Still high off their near victory at Stamford Bridge on Wednesday, Roma looked primed to tease the Toros this afternoon. So high was their confidence that Eusebio Di Francesco actually tinkered with his lineup, fielding Radja Nainggolan, Kevin Strootman, Lorenzo Pellegrini and Daniele De Rossi all at the same time. What initially profiled as a 4-3-1-2 with Radja in the hole, morphed into the usual 4-3-3 with Radja serving as a right winger.
The sun was shining on the Stadio Olimpico Grande Torino, Roma’s kits were resplendently white and Stephan El Shaarawy’s hair was as finely coiffed as it ever was, but despite all that gallantry, Roma’s attack was anything but.
While they were able to double Torino’s passing output in the first half, EDFs attack was more a mishmash of well intentioned but fruitless passes than a well orchestrated symphony of attacking football. Pellegrini, Nainggolan and Alessandro Florenzi each had their way on the right flank, but aside from a few crosses met by glancing headers, there was very little in the way of clear cut scoring chances.
Roma’s best in the first half came in the 44th minute when an Aleksandar Kolarov cross found Strootman virtually unmarked on the far post, but Dutch Jesuus wasn’t able to lead it to salvation.
Due to their lack of symmetry in attack, Roma wasn’t able to punch through Torino’s midfield, which wasn’t necessarily compact but was receiving combative performances in the first 45 from Tomas Rincon, M’Baye Niang and Daniele Baselli.
This had all the makings of a scoreless draw, as neither side could make that crucial pass.
The second frame picked up where the first ended. EDF opted for no immediate changes and the results were very much the same. Roma held possession, moved the ball around and generally had the better of the flow, but the results simply didn’t come.
However, as he’s done so often this season, Aleksandar Kolarov was Roma’s savior, this time delivering the match winner from a set piece.
Aleksandar Kolarov: 69th Minute
It took all of a week or so for Kolarov to cement himself as Roma’s designated free kick taker back in the summer, and today he delivered when it was needed most. With Roma’s attack showing all the grace of a new born calf, Kolarov stepped up to the spot and tucked one inside the upper left hand corner, probably the only spot in which Salvatore Sirigu couldn’t reach it. A To The K, Homeboy.
I shudder to think where this club would be without Edin Dzeko and Kolarov. While Dzeko didn’t factor much in today’s match, Kolarov, in addition to that goal, made a handful of game changing tackles and provided his usual stellar service from the left flank.
The ensuing half hour of calcio played on without issue. Roma swapped Pellegrini for Cengiz Under, Stephan El Shaarawy for Diego Perotti and lastly Bruno Peres for Florenzi. And that was about it; there were no discernable chances for either side. Umar Sadiq strayed offsides several times and Peres found some space late in the match but fired wide.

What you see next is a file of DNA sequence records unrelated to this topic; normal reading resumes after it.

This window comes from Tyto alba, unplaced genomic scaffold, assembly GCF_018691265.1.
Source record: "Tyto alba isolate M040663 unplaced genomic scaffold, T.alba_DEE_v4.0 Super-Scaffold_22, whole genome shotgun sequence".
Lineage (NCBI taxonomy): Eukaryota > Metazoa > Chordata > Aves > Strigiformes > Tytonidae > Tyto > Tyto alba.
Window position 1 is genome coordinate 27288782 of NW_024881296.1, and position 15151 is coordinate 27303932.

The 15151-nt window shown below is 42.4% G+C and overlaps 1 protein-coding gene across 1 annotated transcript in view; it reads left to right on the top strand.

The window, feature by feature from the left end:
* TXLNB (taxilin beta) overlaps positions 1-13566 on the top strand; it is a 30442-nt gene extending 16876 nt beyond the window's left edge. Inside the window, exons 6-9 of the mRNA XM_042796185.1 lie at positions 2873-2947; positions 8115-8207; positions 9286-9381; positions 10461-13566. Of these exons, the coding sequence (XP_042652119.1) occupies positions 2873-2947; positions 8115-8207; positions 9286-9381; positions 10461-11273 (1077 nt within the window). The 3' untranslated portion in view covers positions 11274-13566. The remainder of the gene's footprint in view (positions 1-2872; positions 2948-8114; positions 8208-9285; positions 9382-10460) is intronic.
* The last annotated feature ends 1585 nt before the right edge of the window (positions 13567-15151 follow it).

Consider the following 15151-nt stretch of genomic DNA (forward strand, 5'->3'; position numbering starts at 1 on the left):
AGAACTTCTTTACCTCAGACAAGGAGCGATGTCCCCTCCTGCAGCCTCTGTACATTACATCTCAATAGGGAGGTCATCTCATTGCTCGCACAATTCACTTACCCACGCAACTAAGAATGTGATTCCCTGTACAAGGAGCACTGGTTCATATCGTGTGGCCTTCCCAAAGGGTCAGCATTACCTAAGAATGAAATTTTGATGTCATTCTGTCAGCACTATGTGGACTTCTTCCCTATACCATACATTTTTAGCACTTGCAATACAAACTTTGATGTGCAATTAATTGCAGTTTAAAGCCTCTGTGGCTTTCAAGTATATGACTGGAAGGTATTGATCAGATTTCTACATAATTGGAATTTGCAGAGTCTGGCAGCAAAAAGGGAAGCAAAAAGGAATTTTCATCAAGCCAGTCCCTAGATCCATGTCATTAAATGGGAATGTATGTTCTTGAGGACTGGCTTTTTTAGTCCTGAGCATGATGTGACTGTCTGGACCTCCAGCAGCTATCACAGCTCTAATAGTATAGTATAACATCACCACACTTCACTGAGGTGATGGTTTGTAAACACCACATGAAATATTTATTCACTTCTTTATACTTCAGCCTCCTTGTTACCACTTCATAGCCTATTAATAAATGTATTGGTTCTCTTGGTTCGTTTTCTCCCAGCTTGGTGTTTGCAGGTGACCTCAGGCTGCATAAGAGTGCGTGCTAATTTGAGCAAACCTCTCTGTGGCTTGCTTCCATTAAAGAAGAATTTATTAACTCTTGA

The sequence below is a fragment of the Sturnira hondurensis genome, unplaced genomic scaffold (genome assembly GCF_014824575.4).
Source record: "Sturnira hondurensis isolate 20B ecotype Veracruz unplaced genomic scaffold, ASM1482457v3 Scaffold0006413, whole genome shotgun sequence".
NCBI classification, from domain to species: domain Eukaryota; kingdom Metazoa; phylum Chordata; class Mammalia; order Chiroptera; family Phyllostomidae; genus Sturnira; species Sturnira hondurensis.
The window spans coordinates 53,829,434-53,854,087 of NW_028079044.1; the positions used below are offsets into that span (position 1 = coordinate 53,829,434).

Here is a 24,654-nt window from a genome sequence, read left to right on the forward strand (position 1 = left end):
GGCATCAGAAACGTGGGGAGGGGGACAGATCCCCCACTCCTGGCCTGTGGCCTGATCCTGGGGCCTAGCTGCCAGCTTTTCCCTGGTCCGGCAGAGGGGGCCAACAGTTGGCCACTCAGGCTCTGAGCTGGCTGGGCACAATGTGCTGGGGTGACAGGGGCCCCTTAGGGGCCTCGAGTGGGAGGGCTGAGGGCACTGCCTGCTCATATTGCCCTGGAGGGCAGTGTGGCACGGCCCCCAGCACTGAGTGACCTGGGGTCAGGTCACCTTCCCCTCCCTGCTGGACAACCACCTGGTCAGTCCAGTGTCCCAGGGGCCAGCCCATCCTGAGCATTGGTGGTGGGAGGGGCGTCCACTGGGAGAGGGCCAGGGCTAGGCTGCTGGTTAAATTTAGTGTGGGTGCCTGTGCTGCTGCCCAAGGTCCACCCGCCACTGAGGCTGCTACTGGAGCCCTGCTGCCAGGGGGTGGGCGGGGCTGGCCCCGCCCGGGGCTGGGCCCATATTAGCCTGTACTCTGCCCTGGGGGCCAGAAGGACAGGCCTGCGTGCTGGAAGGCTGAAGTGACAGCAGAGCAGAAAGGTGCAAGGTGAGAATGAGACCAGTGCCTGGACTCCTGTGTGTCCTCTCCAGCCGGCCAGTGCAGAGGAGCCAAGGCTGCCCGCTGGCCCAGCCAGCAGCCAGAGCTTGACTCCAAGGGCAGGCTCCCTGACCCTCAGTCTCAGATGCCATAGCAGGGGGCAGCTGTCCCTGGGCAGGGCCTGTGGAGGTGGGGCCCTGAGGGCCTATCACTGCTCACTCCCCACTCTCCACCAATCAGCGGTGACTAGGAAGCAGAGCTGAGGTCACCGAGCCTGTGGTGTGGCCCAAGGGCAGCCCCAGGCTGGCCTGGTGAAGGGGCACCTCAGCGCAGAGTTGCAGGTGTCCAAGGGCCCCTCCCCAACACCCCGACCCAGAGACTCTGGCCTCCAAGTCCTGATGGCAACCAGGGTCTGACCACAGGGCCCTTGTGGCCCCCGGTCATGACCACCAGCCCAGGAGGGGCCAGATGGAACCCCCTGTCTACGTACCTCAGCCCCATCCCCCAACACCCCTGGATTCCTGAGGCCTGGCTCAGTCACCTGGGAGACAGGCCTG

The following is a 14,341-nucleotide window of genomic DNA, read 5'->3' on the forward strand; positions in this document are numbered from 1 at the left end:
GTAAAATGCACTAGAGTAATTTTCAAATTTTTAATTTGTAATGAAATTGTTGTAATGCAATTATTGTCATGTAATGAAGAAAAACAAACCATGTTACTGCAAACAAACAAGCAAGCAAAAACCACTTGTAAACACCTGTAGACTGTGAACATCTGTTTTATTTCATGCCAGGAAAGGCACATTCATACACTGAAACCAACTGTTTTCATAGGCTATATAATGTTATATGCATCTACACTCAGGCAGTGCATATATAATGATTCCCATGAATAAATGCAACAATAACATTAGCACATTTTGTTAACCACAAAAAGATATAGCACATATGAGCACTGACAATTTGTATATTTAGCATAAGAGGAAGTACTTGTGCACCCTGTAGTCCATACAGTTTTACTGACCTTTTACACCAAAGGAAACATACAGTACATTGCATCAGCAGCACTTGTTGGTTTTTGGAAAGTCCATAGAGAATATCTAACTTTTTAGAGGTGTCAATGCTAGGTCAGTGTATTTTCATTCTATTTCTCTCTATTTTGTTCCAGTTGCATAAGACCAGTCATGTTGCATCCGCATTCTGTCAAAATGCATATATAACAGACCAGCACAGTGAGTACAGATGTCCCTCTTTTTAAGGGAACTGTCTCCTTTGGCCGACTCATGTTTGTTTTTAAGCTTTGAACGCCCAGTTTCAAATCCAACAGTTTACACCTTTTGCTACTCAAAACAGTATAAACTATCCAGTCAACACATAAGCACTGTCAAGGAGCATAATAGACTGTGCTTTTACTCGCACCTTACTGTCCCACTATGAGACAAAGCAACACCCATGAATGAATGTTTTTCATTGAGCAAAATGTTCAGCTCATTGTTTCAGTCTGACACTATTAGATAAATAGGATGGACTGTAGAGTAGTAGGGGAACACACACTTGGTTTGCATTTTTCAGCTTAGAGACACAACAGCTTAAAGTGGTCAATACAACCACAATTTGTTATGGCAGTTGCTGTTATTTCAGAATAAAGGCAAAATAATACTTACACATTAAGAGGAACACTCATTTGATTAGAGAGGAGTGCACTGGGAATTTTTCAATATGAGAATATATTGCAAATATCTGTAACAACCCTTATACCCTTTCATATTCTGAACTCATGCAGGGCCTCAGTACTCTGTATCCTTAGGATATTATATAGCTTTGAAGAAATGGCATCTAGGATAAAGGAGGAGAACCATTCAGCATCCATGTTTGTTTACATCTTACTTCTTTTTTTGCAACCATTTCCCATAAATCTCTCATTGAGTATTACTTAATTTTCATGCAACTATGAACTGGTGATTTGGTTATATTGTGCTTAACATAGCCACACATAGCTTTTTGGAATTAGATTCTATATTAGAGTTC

Book it, Roma 1, Torino 0.
We’ve mentioned it in these spaces many times, but top teams win ugly, and that’s precisely what Roma did today. I’m not exactly certain why their esprit de corps dropped so much following Wednesday’s thriller against Chelsea, and I wouldn’t go so far as to say this was the same old ‘Roma playing to the level of her opponent’, but something was definitely amiss today.
EDFs decision to move Nainggolan to the right wing worked well enough in and of itself—Radja had two shots and three key passes—but it made the midfield impotent, weak and disjointed. Roma’s inability to settle on a philosophy and simple identity in midfield has held the club back several times this season. Combatting this by fielding all four at once didn’t yield the intended results.
However, it wasn’t all stagnation for Roma today. Let’s take a moment and talk about Juan Jesus, who may have just turned in his best performance to date. In 90 minutes, Rrruan had three tackles, five interceptions and three clearances, while also completing nearly 90% of his passes, hitting on four of nine long attempts. Between JJ and Hector Moreno, Roma’s backline was swift and efficient. Time and time again, both Jesus and Moreno (which sounds like a Mexican law firm), closed out spaces on the edges of the 18 to snuff out would be attacks and did, as we just saw, a tremendous job of building play from the back.
Today was a day for depth. Without Kostas Manolas and Federico Fazio, Roma’s two much maligned central defenders stepped up to the plate and helped Roma win an ugly one. With Patrick Schick and Rick Karsdorp’s imminent returns, we may finally see the full machine Monchi assembled this summer.
Roma jumps back into it on Wednesday when they welcome Crotone to the Olimpico.
How good was Juan Jesus today?
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